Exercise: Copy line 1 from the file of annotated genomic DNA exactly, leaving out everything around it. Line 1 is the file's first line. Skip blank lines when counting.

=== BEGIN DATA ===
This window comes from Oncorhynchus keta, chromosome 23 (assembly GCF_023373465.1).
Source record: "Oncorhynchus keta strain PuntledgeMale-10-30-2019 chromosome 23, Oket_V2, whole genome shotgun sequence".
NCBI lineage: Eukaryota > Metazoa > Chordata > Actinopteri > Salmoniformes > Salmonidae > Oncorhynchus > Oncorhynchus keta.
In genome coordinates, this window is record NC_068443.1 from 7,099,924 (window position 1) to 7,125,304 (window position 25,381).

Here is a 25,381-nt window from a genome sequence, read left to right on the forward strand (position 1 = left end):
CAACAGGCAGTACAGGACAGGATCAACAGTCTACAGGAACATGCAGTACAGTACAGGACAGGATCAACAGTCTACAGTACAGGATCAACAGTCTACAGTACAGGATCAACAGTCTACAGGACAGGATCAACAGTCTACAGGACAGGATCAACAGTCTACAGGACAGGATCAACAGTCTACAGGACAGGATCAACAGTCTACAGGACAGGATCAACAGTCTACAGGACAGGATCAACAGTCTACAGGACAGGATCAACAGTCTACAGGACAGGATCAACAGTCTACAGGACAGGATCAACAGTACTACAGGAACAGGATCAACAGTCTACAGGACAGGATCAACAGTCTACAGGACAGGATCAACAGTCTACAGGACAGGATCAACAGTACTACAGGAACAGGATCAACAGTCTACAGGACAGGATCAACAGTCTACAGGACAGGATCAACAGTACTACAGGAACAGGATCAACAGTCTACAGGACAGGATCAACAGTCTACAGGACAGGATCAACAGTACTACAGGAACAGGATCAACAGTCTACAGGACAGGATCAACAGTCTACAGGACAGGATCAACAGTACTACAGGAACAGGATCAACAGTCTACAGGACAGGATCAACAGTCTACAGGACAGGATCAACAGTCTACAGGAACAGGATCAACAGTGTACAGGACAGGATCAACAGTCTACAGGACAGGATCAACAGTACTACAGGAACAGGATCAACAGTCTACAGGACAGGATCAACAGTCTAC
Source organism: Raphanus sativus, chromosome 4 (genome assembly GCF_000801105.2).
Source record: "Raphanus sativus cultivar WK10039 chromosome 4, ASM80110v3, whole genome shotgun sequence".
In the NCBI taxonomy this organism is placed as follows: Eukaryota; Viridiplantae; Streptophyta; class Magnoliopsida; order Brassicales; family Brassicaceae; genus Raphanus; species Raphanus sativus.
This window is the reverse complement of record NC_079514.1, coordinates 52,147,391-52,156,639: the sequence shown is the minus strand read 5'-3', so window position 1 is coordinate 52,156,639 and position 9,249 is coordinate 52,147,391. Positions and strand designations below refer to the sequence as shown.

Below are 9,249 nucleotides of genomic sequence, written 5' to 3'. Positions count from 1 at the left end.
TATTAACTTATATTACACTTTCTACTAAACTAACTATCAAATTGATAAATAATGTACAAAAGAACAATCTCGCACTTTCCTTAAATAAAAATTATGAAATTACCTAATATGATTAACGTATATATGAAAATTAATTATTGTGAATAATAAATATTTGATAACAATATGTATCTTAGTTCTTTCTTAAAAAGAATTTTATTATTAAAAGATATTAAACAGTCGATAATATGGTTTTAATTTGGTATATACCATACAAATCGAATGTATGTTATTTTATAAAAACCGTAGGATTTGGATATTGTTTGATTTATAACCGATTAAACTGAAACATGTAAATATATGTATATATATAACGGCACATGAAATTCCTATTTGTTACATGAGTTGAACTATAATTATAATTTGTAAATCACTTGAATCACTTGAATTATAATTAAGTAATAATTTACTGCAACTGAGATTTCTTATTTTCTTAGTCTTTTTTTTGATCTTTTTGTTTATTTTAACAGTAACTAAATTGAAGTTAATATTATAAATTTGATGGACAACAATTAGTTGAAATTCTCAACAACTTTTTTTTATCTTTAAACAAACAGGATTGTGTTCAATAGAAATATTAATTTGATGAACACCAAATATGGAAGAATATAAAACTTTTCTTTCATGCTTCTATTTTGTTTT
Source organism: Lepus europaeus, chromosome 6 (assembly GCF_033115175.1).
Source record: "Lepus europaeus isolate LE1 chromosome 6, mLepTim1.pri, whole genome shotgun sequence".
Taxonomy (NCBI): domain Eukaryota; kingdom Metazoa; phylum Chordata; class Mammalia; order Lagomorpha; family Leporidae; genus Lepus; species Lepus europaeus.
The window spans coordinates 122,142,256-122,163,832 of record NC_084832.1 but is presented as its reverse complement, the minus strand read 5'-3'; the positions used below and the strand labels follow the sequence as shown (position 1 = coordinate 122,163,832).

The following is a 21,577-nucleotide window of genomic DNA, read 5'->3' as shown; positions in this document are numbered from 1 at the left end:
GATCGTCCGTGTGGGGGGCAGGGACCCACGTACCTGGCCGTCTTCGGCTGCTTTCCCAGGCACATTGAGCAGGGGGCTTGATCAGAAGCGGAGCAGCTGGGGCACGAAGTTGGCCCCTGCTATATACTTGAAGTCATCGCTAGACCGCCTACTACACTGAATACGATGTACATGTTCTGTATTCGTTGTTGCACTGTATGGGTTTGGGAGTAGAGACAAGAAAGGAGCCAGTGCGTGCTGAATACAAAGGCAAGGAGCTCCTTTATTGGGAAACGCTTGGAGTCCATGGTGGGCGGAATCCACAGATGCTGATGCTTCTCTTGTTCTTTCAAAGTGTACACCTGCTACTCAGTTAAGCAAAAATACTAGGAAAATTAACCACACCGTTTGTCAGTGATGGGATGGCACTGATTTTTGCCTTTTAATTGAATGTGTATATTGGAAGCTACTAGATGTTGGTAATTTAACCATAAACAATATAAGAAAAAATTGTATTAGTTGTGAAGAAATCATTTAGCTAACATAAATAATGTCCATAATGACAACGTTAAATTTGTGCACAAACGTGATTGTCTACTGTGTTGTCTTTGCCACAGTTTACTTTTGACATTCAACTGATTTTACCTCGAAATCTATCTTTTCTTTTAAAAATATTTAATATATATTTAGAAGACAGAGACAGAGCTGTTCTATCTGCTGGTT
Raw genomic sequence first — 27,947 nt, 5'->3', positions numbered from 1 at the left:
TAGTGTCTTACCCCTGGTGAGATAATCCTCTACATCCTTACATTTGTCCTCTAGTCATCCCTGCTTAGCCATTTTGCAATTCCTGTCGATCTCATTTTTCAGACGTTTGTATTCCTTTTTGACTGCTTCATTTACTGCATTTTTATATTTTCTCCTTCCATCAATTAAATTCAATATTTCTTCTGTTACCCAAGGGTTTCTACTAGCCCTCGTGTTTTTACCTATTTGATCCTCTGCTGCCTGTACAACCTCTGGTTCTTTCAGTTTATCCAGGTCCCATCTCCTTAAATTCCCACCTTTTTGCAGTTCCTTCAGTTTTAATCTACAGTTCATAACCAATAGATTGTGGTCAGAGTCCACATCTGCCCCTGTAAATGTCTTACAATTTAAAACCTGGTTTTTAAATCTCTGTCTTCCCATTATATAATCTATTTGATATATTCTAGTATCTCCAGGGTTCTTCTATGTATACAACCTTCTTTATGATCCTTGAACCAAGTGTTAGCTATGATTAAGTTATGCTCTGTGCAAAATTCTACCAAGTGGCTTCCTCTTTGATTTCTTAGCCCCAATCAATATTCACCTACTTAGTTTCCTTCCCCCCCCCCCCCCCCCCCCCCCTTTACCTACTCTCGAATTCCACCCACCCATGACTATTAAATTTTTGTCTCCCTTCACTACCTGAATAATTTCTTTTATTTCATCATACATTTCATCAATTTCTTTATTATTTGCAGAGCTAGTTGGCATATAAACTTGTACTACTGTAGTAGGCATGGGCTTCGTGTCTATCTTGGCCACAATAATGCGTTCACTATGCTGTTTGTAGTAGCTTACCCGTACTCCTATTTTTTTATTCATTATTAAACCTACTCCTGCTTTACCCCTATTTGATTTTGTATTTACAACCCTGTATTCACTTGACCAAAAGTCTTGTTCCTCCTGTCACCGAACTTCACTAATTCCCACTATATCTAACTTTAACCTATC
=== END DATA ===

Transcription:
This window comes from Oncorhynchus keta, chromosome 23 (assembly GCF_023373465.1).